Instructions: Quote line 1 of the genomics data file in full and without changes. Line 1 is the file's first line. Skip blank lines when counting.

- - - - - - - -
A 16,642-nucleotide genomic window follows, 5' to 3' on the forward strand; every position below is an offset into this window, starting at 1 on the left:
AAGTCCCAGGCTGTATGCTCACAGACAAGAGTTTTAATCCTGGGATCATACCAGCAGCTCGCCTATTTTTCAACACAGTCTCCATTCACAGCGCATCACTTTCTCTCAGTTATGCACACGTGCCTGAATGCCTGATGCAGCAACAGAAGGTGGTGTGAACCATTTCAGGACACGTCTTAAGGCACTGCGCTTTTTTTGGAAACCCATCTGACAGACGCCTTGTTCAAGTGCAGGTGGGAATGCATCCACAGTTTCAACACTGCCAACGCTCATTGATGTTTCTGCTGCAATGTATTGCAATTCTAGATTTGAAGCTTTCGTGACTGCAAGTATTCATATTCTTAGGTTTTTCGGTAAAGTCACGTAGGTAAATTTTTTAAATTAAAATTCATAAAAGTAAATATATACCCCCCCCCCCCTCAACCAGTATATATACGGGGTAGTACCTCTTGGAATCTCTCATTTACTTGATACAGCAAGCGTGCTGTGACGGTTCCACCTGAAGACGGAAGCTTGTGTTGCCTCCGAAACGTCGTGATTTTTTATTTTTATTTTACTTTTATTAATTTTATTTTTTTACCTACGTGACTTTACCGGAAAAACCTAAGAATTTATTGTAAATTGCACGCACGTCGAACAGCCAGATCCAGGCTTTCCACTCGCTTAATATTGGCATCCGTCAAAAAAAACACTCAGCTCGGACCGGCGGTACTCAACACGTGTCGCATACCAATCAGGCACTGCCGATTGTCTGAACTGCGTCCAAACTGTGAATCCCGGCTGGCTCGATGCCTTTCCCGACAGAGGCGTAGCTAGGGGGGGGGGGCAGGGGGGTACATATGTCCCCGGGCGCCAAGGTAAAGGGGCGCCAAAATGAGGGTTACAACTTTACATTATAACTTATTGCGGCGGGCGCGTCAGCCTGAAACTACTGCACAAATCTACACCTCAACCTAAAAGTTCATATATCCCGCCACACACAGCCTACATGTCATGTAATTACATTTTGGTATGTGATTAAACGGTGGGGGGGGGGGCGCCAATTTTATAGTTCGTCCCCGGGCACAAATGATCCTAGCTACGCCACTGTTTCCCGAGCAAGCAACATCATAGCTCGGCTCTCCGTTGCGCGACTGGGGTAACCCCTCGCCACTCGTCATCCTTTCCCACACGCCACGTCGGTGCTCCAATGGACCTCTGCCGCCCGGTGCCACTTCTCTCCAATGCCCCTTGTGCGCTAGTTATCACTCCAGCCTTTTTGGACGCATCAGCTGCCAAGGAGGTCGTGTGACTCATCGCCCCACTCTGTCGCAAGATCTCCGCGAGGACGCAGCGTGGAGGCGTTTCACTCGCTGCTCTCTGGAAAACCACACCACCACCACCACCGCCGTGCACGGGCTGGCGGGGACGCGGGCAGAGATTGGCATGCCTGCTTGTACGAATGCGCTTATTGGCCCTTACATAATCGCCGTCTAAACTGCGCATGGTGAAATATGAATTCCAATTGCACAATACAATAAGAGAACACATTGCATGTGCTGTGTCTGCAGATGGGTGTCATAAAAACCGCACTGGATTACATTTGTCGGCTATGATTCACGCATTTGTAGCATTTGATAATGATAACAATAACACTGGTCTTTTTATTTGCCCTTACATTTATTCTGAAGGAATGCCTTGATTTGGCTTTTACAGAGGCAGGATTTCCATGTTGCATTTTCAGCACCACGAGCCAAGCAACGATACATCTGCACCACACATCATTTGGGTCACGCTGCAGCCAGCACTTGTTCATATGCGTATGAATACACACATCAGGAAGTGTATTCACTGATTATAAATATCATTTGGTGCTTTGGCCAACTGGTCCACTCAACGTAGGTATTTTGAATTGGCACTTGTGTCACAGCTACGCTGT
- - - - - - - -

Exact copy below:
A 16,642-nucleotide genomic window follows, 5' to 3' on the forward strand; every position below is an offset into this window, starting at 1 on the left: